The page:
Archive for fennel

Nettle and snail soup

Posted in Food with tags , , , , , , , , , , , , , , , , , , , , , , , , , , , , , , , on February 25, 2011 by Robin Gosnall

Half Hour Meals

Americans and similar small-minded people may be surprised to learn that snails are edible. In fact, if you have ever had a McFlurry from McDonald’s, then you have consumed snail, or at least the part of a snail that … perhaps I’ve said enough.

We tend to associate snails with France, but there is a historic snail-eating culture in Britain dating back at least 2,000 years. And in Somerset in the Sixties, the chef Paul Leyton popularised snails further when he invented Mendip Wallfish, a dish in which they are cooked with butter and herbs. But you can use snails in many other ways – with, say, wild rabbit cooked in cider, or like this, as a soup garnish.

You can buy cooked snails or use garden snails, but you must purify them by leaving them in a container with a mix of flour and water or lettuce leaves for a week before cooking. To cook them, bring some cider to the boil with a tablespoon of salt, some fennel seeds, a bayleaf and black peppercorns and simmer for about 40 minutes or until tender; leave to cool in the cooking liquid. Once cool, remove from the shells and remove the black sack, rinse them – and they’re ready to go.

16-20 snails
2 leeks, trimmed, cut into rough 1cm rounds and washed
a couple of good knobs of butter
1 tbsp flour
1.5l vegetable stock
salt and freshly ground black pepper
a handful of young nettle tops, washed

Melt the butter in a thick-bottomed pan and gently cook the leeks for 3 minutes to soften, stirring every so often. Stir in the flour, then gradually stir in the stock. Bring to the boil and simmer on a medium heat for about 20 minutes.

Add about two-thirds of the nettles and simmer for another few minutes. Blend in a liquidiser until smooth, then return to the pan. Add the rest of the nettles and simmer for a few more minutes, seasoning again if necessary. Add the snails to the soup and serve.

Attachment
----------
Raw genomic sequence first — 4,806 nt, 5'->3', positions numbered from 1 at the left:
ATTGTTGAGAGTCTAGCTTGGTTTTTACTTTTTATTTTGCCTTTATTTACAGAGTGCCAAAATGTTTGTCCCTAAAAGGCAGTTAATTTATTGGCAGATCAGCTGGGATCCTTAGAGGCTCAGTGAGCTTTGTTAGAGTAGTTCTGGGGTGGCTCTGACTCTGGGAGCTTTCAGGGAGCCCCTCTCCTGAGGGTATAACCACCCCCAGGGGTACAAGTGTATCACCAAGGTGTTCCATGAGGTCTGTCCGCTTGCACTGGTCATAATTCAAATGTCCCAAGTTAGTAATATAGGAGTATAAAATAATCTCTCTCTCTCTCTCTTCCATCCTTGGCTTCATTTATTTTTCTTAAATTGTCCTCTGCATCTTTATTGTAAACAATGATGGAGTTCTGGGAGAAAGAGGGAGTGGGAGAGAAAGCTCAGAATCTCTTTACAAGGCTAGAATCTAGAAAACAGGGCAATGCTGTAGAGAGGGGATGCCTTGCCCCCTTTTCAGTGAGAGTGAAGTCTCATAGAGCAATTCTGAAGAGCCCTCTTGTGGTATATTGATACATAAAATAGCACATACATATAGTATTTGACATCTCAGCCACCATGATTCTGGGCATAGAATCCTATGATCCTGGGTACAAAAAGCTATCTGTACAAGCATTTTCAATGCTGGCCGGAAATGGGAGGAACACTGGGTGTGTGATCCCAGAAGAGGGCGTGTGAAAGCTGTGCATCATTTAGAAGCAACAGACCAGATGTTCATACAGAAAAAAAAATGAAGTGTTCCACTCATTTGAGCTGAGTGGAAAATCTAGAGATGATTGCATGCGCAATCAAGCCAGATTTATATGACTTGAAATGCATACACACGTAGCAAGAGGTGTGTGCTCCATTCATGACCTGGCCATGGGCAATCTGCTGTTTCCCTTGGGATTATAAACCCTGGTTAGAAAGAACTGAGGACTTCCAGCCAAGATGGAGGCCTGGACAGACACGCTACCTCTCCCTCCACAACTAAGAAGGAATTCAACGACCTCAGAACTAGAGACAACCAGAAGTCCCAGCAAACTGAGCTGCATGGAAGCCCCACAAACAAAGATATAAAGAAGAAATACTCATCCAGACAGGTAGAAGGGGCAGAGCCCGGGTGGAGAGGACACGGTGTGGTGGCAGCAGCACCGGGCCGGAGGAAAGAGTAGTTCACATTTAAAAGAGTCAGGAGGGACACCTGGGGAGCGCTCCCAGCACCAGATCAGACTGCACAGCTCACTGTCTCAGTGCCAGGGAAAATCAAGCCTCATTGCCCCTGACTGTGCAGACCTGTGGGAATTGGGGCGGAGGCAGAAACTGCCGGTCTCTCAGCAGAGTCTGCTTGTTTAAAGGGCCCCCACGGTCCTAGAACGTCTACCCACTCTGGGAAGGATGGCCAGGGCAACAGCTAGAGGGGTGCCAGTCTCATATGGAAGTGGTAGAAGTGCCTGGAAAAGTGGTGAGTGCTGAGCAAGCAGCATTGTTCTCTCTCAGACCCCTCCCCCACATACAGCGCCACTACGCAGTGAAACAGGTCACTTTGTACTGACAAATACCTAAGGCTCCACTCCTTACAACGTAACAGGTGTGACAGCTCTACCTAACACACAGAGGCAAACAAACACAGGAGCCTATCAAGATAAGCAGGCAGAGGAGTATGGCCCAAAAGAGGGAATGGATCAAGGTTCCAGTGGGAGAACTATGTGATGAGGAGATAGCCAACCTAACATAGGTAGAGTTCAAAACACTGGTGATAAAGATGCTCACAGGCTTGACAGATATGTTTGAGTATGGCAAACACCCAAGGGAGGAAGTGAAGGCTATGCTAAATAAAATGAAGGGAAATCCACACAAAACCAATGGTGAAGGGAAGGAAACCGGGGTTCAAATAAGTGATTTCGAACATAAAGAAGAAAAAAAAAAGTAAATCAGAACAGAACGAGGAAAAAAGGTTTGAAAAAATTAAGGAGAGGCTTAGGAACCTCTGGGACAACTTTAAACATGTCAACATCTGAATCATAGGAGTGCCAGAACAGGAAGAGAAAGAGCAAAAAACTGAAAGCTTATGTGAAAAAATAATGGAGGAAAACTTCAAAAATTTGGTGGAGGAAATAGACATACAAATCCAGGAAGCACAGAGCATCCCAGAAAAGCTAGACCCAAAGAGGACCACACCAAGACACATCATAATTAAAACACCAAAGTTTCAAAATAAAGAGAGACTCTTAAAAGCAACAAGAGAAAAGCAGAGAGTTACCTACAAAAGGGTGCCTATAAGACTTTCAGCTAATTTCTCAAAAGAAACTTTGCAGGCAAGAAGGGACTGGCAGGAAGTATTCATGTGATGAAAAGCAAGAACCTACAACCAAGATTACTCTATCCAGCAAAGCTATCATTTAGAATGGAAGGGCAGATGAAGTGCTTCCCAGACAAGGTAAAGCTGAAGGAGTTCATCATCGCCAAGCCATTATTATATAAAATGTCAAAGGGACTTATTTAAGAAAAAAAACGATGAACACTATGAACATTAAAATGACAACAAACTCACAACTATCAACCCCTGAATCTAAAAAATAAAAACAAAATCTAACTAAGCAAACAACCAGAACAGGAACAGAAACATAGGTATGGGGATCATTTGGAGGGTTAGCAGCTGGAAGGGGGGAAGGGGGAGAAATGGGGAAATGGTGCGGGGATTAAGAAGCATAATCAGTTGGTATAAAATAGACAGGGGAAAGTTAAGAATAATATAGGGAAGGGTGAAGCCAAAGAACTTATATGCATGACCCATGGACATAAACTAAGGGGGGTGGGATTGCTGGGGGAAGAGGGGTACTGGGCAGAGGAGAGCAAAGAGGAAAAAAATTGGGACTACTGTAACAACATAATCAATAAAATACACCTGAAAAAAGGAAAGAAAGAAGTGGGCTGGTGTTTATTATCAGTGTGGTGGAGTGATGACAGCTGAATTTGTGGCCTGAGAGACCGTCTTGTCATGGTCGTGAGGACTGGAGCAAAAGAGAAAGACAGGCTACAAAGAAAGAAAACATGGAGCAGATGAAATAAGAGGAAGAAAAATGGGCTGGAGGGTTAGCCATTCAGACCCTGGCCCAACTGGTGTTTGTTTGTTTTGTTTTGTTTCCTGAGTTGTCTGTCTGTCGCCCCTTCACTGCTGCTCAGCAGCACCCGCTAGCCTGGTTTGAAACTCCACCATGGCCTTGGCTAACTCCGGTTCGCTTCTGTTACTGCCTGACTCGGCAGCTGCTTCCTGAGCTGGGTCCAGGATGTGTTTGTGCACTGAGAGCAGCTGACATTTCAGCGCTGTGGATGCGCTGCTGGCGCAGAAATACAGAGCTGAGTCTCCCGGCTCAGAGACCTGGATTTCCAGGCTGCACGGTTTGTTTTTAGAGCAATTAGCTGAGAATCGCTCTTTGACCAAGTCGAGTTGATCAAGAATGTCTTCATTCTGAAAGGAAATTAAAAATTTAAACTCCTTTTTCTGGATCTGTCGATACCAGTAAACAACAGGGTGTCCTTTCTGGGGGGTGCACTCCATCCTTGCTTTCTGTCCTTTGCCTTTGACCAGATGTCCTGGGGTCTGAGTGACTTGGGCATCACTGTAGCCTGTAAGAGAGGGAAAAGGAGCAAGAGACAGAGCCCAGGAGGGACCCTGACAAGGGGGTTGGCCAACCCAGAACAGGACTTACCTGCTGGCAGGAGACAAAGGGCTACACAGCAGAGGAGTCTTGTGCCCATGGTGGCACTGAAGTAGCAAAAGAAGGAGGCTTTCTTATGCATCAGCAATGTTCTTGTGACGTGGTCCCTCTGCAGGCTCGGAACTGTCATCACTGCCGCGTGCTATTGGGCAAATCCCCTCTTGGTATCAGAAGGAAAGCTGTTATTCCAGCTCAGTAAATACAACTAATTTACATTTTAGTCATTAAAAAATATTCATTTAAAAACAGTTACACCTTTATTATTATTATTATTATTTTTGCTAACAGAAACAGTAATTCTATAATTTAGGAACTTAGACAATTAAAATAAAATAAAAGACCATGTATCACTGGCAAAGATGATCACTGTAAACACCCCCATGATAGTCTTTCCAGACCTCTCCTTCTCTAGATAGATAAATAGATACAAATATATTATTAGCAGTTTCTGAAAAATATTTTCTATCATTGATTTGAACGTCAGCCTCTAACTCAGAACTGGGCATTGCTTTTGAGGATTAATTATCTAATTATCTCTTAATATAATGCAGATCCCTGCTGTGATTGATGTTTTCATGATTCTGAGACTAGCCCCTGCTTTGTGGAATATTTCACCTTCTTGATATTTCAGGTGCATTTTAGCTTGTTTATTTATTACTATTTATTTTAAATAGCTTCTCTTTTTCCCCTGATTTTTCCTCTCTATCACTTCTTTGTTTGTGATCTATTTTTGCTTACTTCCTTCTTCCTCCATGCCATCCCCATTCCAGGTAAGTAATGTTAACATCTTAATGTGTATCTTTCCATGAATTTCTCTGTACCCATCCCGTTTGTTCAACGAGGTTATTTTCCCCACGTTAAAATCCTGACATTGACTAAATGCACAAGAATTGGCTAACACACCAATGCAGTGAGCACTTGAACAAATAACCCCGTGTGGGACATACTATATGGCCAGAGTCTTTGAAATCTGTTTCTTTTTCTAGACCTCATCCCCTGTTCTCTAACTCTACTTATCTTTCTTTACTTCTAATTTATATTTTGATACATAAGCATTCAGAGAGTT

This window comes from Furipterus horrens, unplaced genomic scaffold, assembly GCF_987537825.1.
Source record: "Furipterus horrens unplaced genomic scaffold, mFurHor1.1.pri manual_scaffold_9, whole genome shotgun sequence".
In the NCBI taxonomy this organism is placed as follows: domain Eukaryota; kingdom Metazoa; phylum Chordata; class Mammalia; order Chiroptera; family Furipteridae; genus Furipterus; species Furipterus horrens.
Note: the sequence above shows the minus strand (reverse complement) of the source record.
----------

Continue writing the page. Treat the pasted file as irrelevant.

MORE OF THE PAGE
Chickpea Curry

Posted in Food with tags , , , , , , , , , , , , on June 6, 2009 by Robin Gosnall


Half Hour Meals

600g dried chickpeas
1 tsp bicarbonate of soda
1 tsp mustard seeds
1 tsp fennel seeds
1 tsp cumin seeds
1 tsp coriander seeds
5 cardamom pods
1 tbsp vegetable oil
2 red onions, peeled and sliced
1 small bunch of coriander, roots included
1 red chilli
3 cloves of garlic, peeled and chopped
4 carrots, peeled and diced
3 tbsp maple syrup
the juice of two limes
3 tbsp soy sauce
2 jars of good-quality tomatoes
50g unsalted butter

Soak the chickpeas overnight. Drain and place in a large pot of cold water. Add a teaspoon of bicarbonate of soda. Cook over a medium heat for around 45 minutes or until tender. Drain and set aside.

To make the base of the curry, warm up the spices in a small pan, being careful not to burn them, as this will result in a bitter taste. Grind using a pestle and mortar.

Add the vegetable oil to a pot large enough to hold all the ingredients comfortably and place over a medium heat. When the oil is warm, add the onions and cook for five minutes to soften them. Chop the coriander and the chilli very finely and add to the pot along with the garlic and the spices.

Add the diced carrots and cook for 10 minutes. Then add the maple syrup, lime juice and soy sauce, stirring well to combine the flavours, and cook for another few minutes. Add the tomatoes and turn up the heat slightly. Cook for 15 minutes to thicken the sauce.